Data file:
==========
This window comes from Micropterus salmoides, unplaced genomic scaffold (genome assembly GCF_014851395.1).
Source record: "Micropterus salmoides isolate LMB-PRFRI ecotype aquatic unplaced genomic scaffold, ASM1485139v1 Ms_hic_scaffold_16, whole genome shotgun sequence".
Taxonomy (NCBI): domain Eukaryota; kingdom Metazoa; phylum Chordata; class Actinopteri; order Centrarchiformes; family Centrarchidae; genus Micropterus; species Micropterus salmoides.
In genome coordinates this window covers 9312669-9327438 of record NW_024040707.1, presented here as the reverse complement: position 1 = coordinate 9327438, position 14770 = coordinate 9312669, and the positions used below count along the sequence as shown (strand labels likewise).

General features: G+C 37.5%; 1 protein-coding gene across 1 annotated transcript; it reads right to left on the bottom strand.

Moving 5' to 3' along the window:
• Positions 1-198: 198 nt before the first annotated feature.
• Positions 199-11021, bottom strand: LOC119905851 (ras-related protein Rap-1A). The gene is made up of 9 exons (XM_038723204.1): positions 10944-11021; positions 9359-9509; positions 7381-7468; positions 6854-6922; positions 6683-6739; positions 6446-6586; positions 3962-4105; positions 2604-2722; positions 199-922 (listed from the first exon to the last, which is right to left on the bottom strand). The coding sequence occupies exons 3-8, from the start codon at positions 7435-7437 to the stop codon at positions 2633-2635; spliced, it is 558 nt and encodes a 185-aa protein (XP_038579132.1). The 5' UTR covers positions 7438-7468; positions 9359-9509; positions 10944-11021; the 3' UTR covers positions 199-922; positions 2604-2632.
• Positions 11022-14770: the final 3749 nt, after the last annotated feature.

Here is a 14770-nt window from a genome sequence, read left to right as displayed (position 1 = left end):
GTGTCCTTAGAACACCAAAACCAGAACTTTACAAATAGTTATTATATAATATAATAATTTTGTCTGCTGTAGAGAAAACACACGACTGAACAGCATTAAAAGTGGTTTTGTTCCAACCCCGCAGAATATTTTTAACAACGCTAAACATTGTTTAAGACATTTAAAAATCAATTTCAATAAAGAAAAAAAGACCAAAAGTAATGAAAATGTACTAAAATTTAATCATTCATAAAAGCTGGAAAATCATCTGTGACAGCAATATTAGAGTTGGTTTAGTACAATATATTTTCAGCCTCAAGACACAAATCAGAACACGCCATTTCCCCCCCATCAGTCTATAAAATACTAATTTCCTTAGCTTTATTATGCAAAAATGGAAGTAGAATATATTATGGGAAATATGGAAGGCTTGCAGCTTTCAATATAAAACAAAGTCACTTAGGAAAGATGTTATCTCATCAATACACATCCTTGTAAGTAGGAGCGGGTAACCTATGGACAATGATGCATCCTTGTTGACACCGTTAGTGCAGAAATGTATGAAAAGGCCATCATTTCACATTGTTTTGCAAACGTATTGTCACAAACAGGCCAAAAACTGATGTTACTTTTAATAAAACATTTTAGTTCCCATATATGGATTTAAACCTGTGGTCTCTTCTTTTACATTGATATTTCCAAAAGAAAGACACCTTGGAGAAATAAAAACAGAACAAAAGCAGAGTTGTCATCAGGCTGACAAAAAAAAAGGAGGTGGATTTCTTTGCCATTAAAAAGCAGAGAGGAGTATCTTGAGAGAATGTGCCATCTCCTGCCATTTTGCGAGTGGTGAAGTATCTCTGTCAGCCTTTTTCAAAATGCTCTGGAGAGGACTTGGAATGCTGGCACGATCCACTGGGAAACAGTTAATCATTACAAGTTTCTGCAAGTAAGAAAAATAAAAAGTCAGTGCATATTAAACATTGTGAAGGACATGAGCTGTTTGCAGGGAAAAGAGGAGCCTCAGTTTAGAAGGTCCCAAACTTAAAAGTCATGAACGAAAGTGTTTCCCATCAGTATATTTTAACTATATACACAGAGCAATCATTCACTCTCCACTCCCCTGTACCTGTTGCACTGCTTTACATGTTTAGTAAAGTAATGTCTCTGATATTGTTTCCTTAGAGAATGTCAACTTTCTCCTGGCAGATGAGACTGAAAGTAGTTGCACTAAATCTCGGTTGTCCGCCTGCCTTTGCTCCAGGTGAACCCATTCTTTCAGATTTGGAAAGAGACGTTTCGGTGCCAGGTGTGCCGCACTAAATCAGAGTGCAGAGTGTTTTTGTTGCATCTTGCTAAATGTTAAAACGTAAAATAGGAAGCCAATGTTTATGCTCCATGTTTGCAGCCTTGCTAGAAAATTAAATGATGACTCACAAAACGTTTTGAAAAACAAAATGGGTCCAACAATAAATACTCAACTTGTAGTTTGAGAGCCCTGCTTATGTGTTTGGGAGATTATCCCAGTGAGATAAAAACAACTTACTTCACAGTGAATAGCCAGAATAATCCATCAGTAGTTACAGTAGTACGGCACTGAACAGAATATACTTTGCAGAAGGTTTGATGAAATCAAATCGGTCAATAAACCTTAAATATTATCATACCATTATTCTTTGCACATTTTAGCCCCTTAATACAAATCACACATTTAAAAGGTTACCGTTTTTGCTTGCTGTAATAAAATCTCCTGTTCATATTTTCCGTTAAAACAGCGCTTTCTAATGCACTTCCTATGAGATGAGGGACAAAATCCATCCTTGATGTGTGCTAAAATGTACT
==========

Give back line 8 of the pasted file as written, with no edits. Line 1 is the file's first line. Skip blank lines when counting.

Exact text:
• Positions 199-11021, bottom strand: LOC119905851 (ras-related protein Rap-1A). The gene is made up of 9 exons (XM_038723204.1): positions 10944-11021; positions 9359-9509; positions 7381-7468; positions 6854-6922; positions 6683-6739; positions 6446-6586; positions 3962-4105; positions 2604-2722; positions 199-922 (listed from the first exon to the last, which is right to left on the bottom strand). The coding sequence occupies exons 3-8, from the start codon at positions 7435-7437 to the stop codon at positions 2633-2635; spliced, it is 558 nt and encodes a 185-aa protein (XP_038579132.1). The 5' UTR covers positions 7438-7468; positions 9359-9509; positions 10944-11021; the 3' UTR covers positions 199-922; positions 2604-2632.